Report: trees are dying from no obvious cause in the Rocky Mountains

A report issued by the Union of Concern Scientists concluded that in some areas of the Rocky Mountains trees are dying from no obvious cause:

Besides increases in tree-killing insects and wildfires, scientists have found a rise in “background mortality”—the rate at which trees die from no obvious cause. For example, tree mortality in relatively undisturbed old-growth forests across the West has doubled in recent decades, with no compensating increase in the number of tree seedlings. And tree mortality has been highest in recent years.

But, the report goes on to suggest that hotter and drier conditions across the West are driving these changes. There are other factors impacting the health of trees the document says, including, tree-killing insects and more wildfires.

Notable are the effects on three “iconic tree species”, as you can see in this excerpt:


Whitebark pines (Pinus albicaulis)—a high-elevation species with unique ecological importance in the Northern Rockies— have faced both blister rust and epidemic-level infestations of mountain pine beetles, part of the recent West-wide outbreak. Earlier outbreaks of mountain pine beetles at high elevations were shorter and less severe, because winter temperatures were typically cold enough to kill the beetles. However, the sustained higher temperatures of recent winters have allowed the beetles to overwinter and thrive. Today whitebark pines are in catastrophic decline throughout their range in western North America. Mortality in some areas has been 90 percent to 100 percent. This die-off has led the U.S. Fish and Wildlife Service to determine that they are in such risk of extinction that they qualify for listing under the Endangered Species Act.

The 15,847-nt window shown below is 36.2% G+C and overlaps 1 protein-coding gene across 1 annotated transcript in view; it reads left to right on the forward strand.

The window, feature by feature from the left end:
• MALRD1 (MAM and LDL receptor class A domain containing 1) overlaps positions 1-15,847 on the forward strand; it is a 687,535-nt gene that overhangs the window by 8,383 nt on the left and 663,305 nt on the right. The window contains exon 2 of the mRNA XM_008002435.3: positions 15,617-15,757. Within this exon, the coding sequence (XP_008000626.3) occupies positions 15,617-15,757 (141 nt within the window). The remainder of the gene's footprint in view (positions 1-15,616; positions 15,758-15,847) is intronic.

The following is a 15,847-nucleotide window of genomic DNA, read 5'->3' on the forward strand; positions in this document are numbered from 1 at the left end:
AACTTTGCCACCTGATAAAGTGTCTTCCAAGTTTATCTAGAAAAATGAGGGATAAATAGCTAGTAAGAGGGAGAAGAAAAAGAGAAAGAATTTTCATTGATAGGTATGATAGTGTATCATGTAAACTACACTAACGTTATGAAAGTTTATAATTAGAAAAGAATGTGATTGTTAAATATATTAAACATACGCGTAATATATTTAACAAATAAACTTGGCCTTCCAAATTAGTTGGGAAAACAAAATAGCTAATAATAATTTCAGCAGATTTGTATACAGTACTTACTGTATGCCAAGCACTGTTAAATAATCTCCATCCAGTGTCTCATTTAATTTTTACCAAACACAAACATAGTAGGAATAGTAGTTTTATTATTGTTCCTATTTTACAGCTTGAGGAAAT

Quaking aspens (Populus tremuloides), an emblematic species of the Rocky Mountains, have seen abrupt and extensive die-off across large areas of their range, in response to extreme heat and dryness at the beginning of this century. From 2000 to 2010, some 1.3 million acres in the Southern Rockies saw significant aspen decline, and regeneration of new aspens has been much lower than normal.

Piñon pines (Pinus edulis) are a foundation species of the forests that flank the Southern Rockies and many other areas in the Southwest. In 2002–2003, these areas suffered a mass die-off of piñon pines triggered by severe drought and exceptional heat. Sites in Mesa Verde National Park in Colorado, near Los Alamos in northern New Mexico, and near Flagstaff, AZ, lost some 90 percent of their piñon pines. One team of scientists described the mass piñon pine die-off as “one of the most extensively documented examples of a sudden ecosystem crash in response to climate change.”  ”